Expression in Dance
Much of the new dance forms and styles began to become even more expressive than their predecessors. With exaggerated physical stances and body language amplified by full body gestures, the artists at work turned up the emotional volume as they strayed from the norm. This also allowed room for more narrative to be included, telling stories with a cast of bodies and zero dialogue became fantastic ways to show off new styles in previously unseen contexts. Though depending on the production, some choreographers preferred to purposefully make their work as abstract as possible as the art world was becoming harder and harder to interpret so was the world of dance. With movements and poses that seemed alien to untrained onlookers, the end results meant that the layman rarely understood (or even cared to understand) what is was they were seeing. This is exactly the reaction that the avant-garde wanted, in leaving the conventions of ballet and popular theatre behind their new pieces were incapable of being categorised, which is no doubt why they remain under such an umbrella terms like modern and contemporary.
Music Is Mood
Of course, it wasn’t just dance and fine art that was changing at this time, music was hurtling in its innovations and genres. From a time when most listened to whatever the radio pumped out to the bustle of big city’s and small jazz clubs, the audio scene was becoming diverse. This of course influenced dancers with their ear to the ground as few dance numbers are executed without the backing of a song. With the improvisation and unpredictability that comes with jazz, it made for a perfect accompaniment to the emerging styles of bodily expression the dance world was working towards. Jazz dance became more and more popular and its freestyle ‘off the cuff’ execution meant that expert performers could create original pieces even with the same backing. As music styles continued to evolve from jazz to rock and roll, hip hop to electronica, all of these became drastic new environments for dancers to explore. The classical piano numbers that dancers of the past would work to are now on the polar opposite side of the scale to the trip-hop tracks that accompany dancers of today.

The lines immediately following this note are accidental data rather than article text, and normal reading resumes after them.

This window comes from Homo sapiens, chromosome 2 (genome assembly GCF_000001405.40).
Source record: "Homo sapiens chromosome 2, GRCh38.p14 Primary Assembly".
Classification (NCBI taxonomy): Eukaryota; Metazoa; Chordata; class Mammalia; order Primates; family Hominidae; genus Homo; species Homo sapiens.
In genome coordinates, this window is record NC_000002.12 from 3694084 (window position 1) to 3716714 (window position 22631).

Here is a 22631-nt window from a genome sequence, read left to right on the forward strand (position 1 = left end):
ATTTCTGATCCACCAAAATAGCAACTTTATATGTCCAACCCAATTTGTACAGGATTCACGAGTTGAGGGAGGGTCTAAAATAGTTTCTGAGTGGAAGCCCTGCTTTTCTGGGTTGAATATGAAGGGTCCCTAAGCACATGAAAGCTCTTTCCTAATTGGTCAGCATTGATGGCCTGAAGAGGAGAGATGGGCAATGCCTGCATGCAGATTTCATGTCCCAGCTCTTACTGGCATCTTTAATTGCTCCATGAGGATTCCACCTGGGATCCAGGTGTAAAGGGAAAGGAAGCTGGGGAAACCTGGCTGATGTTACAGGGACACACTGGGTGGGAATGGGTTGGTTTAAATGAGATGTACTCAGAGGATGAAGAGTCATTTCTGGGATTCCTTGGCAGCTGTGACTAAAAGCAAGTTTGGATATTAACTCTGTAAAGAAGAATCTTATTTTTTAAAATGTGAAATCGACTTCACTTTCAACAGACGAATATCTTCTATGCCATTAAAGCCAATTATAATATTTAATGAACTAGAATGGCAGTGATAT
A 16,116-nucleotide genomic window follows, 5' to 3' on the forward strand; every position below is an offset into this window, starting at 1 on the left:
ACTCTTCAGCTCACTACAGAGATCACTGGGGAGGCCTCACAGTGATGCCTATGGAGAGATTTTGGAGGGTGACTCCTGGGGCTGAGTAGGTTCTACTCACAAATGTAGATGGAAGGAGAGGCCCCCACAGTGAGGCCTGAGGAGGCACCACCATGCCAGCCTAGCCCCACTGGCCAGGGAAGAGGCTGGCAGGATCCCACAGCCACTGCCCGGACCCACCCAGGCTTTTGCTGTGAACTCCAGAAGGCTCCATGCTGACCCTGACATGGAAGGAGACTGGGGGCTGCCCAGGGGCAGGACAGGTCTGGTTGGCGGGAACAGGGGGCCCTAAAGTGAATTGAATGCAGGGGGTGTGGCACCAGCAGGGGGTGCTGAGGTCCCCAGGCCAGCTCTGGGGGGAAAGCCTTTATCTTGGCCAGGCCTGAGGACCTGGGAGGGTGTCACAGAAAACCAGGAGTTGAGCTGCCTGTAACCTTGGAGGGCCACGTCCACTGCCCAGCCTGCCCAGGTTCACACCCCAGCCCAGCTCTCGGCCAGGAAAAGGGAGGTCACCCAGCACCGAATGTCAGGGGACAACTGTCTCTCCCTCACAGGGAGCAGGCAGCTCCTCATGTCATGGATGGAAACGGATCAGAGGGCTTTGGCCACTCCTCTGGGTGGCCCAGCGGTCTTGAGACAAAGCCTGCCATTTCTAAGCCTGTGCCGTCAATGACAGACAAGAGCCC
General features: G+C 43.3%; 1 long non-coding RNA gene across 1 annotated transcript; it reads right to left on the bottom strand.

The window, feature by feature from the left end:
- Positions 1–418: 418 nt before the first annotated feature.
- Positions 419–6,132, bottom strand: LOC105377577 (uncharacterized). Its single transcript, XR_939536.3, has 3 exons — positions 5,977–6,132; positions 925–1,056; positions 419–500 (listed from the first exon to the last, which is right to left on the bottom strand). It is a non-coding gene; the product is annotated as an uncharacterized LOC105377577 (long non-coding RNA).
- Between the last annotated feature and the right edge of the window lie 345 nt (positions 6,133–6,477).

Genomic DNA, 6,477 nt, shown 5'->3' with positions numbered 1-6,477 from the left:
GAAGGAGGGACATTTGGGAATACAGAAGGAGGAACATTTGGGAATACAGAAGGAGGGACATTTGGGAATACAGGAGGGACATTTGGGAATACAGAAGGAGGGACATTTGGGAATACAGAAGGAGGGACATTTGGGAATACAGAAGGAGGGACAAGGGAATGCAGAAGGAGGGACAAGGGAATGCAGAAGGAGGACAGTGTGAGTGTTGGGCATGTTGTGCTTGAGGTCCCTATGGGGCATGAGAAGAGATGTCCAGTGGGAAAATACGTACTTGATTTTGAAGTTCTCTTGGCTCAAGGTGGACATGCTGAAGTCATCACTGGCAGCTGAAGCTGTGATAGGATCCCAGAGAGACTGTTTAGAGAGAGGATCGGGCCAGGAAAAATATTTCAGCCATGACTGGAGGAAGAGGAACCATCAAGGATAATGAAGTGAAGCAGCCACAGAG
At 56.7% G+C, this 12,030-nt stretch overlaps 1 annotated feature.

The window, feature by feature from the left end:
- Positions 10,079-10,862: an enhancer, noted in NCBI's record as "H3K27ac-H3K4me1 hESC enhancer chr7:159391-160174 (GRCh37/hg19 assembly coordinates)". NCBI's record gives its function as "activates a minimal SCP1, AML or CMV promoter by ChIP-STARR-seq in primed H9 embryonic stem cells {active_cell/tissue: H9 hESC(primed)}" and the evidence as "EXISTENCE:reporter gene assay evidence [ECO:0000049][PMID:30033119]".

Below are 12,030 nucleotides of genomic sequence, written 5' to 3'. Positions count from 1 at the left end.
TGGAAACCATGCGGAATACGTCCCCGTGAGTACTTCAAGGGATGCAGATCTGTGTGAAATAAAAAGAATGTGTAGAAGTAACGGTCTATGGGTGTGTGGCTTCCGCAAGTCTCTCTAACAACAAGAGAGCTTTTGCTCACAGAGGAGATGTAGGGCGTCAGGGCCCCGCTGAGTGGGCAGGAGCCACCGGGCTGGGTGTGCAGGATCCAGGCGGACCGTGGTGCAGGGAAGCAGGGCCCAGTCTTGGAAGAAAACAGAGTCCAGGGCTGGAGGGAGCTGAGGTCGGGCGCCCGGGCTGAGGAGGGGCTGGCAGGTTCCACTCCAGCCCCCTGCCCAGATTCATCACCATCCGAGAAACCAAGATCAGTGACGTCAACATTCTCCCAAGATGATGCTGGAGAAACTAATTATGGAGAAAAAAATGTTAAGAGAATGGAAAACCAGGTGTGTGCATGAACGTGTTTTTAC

Back to Today
The seeds of contemporary dance were of course planted in modern dance years ago, but today the classification includes much more recent developments. Sure, elements of ballet have worked their way back into it, as have the new additions of interpretive, yoga, native and more. Contemporary dancers have a lush palette of different styles with different origins at their disposal and its up to them to choose which ones they wish to use for their dance number. Now accompanied by cutting edge music and technology the stages, backdrops and music can all come together to create a fusion of art that uses dance as the focal point. Contemporary dance it seems is not one thing at all but a colossal mix of generations of collected movements, gestures and workings of the body, but no matter what it is today, tomorrow it can be something completely different.